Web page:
Part VIIIB of the Family Law Act 1975 empowers the Court to make splitting Orders requiring payments under a superannuation policy to be allocated between a member and a non member spouse. When assessing how superannuation interests are to be treated in a property settlement, the Court may include them with the pool of non-superannuation assets or assess the superannuation and non-superannuation assets separately. The first step that the Court will take is to value the superannuation interest or interests. It will then assess the contributions that the parties have made to the superannuation interests. (It will usually look at the contributions made at the commencement of the relationship, at the date of separation and at the date of the hearing.). The Court will then assess any “future needs” factors which may apply to one or both parties as set out in section 75(2) of the Act. Finally the Court will ensure that any Orders relating to the parties’ superannuation entitlements are just and equitable.
In practice, superannuation splitting Orders are usually made where the parties have unequal superannuation entitlements and where neither party is likely to retire for some time. Superannuation splitting can help parties to avoid a situation where one party retains substantial superannuation entitlements in a property settlement (which they may not be able to access for some years) and few non-superannuation assets. If a party retains the majority of the superannuation assets and few non superannuation assets, it may be difficult for them to re-establish themselves. In a case where a party has superannuation entitlements of substantially more value than the other party and neither party is likely to retire in the near future, the party with the greater superannuation entitlements will usually seek to split some of his or her superannuation entitlements in favour of their spouse and retain a greater proportion of the non superannuation assets of the marriage.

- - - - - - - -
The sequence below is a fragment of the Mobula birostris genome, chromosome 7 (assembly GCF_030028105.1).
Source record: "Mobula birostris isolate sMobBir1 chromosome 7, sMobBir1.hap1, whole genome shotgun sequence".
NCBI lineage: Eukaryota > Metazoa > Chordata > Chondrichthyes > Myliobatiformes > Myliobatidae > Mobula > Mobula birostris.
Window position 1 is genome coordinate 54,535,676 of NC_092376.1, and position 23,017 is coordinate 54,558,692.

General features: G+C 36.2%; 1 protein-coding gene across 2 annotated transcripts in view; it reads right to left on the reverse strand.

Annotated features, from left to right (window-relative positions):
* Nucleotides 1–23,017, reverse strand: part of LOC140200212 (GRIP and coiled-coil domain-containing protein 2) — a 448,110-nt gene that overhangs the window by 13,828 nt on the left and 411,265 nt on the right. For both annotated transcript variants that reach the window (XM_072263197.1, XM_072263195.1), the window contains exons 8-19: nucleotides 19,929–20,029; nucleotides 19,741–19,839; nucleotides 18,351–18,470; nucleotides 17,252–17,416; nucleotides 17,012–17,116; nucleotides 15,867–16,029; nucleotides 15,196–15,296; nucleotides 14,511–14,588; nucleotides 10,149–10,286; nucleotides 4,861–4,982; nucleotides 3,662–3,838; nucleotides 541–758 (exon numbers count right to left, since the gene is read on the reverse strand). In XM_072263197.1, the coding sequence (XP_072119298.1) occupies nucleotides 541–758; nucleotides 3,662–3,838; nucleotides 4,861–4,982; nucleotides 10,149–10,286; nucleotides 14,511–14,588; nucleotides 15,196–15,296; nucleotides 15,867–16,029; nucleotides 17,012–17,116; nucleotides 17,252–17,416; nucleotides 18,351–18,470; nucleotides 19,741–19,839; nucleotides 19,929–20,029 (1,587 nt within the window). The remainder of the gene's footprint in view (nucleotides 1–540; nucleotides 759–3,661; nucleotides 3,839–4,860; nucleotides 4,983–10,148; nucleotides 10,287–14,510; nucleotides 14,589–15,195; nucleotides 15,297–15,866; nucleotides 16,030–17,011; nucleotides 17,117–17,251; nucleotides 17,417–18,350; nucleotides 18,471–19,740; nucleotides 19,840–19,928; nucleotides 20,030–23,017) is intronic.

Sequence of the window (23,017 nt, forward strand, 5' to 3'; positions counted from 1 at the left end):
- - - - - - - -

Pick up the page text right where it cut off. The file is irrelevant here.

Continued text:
Where the parties have superannuation entitlements of similar value or where they both have entitlements of a modest value, they tend to retain their respective entitlements. If a party is likely to retire in the near future, he or she will also usually retain his or her superannuation entitlements (however there may be a superannuation split in that party’s favour from the party who will not retire for some time).
Prior to superannuation splitting Orders being made, a valuation of the relevant entitlements must be obtained. A party’s lawyer can obtain a valuation by completing a superannuation information form and sending it to the trustee of the relevant fund together with any requisite fee. Prior to superannuation splitting Orders being made the trustee of the fund must be accorded procedural fairness ie served with a copy of proposed super splitting orders. Once superannuation splitting Orders are made they are binding upon the trustee of the relevant fund.
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